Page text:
Oxyria dignya

    Wild nibbles make a pleasant treat while hiking in the bush. Most often the tasty treat con­sists of berries of one sort or anoth­er, but the occasional green pro­vides a refreshing chew. Mountain sorrel (Oxyria digyna) can spare a leaf or two for the adventurous alpine wanderer.

    This delightful hardy herb grows from the top of a tenacious stout tap root. Fleshy, kidney-shaped leaves arise on leaf stalks attached to a short erect stem. Leaf blades range from 1-5 cm (0.4-2”) wide, their stalks 4-8 cm (1.6-3.2”) long. Normally they are coloured bright green but may turn greenish red  as the season advances or in really tough sites. There is usually also a single leaf on the stem. The leaves have a sour, but refreshing, acid taste, hence the botanical name Oxyria derived from Greek the word “oxys” which means sharp.

    A thriving Mountain sorrel plant showing typical leaves and reddish flowers and fruits. Photo Dr. Richard Hebda.

    Like all members of the Buckwheat Family (Polygonaceae), mountain sorrel has small hard- to-see flowers. They cluster irregularly along a 10 to 60 cm (4-24”) tall, narrow flower stalk. Each green to reddish flower consists of four tiny “petals” joined at the base. Two of the petals are keeled, the other two are not. Inside the flowers reside six sta­mens and a two-parted pistil. Flowers appear from June to August accord­ing to elevation and latitude. At maturity, the fruit is broadly winged, turning a showy reddish purple. The fruit is mostly translucent and literally shines when the sun’s light passes through it.

    Mountain sorrel ranges through­out the mountains of British Columbia and Alberta, south to New Mexico and California, and north through Alaska and the Yukon and across the Arctic.  It also inhabits most of the mountains of Asia and Europe. In our province, moun­tain sorrel thrives in alpine scree and rock crevices and can be found in suit­able habitats on almost every high mountain, to the elevation where no other plants can survive.

    Surprisingly this delightful little moun­tain nibble will grow in lowland rock gar­dens. It needs a relatively moist gritty run for its root and full sun. In our coastal lowlands mountain sorrel probably needs to be sheltered from full scorching mid-day heat. Plants are best raised from seed sown carefully in the site where it is to grow. Sow the seeds in very stony and moist, but not rich, soil.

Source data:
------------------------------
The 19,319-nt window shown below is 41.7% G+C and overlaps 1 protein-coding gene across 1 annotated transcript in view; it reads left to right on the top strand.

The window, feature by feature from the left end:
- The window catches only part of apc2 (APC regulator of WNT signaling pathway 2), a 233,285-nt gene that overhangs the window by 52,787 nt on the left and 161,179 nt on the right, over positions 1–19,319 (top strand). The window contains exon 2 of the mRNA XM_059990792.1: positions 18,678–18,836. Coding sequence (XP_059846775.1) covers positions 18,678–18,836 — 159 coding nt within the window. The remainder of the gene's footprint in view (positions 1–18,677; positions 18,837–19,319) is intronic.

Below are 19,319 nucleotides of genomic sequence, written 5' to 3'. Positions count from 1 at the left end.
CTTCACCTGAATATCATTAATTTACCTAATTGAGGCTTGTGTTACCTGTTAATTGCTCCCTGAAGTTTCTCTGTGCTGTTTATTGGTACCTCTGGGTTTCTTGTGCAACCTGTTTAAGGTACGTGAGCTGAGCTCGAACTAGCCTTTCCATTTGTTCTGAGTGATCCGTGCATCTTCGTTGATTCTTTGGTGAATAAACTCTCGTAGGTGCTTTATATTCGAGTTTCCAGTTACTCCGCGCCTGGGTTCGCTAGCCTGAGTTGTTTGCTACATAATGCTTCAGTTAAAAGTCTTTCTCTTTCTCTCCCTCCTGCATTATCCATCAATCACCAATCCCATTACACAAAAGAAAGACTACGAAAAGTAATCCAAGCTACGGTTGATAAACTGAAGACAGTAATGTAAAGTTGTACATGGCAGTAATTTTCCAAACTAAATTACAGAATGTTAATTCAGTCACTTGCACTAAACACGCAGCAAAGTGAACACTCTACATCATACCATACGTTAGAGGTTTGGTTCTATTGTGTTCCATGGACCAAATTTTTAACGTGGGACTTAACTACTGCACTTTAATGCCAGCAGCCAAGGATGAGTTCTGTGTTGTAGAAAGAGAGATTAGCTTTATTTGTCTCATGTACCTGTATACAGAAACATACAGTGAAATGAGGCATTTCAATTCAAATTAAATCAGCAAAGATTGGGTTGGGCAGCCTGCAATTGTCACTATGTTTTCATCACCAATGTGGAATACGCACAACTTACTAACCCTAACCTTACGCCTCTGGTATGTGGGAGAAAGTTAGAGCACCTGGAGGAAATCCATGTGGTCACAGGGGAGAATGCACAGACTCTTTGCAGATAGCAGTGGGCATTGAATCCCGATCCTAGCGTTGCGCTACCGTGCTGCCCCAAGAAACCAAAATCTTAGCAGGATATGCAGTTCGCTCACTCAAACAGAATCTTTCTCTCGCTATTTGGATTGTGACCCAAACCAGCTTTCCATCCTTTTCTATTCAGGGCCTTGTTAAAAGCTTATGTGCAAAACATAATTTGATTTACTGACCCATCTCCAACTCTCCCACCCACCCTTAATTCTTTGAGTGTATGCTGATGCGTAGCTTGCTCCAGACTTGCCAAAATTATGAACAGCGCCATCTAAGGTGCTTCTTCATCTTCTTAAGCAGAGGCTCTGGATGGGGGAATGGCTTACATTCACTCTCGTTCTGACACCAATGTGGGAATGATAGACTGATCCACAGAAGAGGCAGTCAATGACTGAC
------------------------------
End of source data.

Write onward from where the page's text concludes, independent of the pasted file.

The typical harsh high mountain home of mountain sorrel at Shelagyote Peak north of Smithers BC with pink River beauty (Epilobium latifolium) dotting the slope. Photo Dr. Richard Hebda.

    Okanagan First Peoples ate fresh raw leaves, but never too many at a time because the oxalic (sour) acid in the plant can be harmful if taken in large quantity. This sorrel contains abundant Vitamins A and C and was used against scurvy in Europe. Like other wild and cultivated sorrels it was widely cooked as a pot herb. A few leaves add a spritely bite when mixed into a salad.

    This amazing plant has an incredible story to tell about the glacial history of our province. Studies of the chloroplast DNA by Royal BC Museum and University of Victoria reveal that the genetic makeup of the alpine herb in BC is surprisingly diverse. Within BC, the high diversity and the occurrence of ancient genetic forms suggest that high elevation mountains in the north escaped the last glaciation, contrary to widely accepted thinking.

    Mountain sorrel is hardy to zone 0 in Canada. In fact,it is pretty much the hardiest of all plants in the world.

    Click here to learn about using DNA to trace the migration of BC’s alpine species*

    *Originally published in the Winter 2014 issue of What’s inSight Magazine

    Dr. Richard Hebda

    Natural History

    Curator of Botany and Earth History

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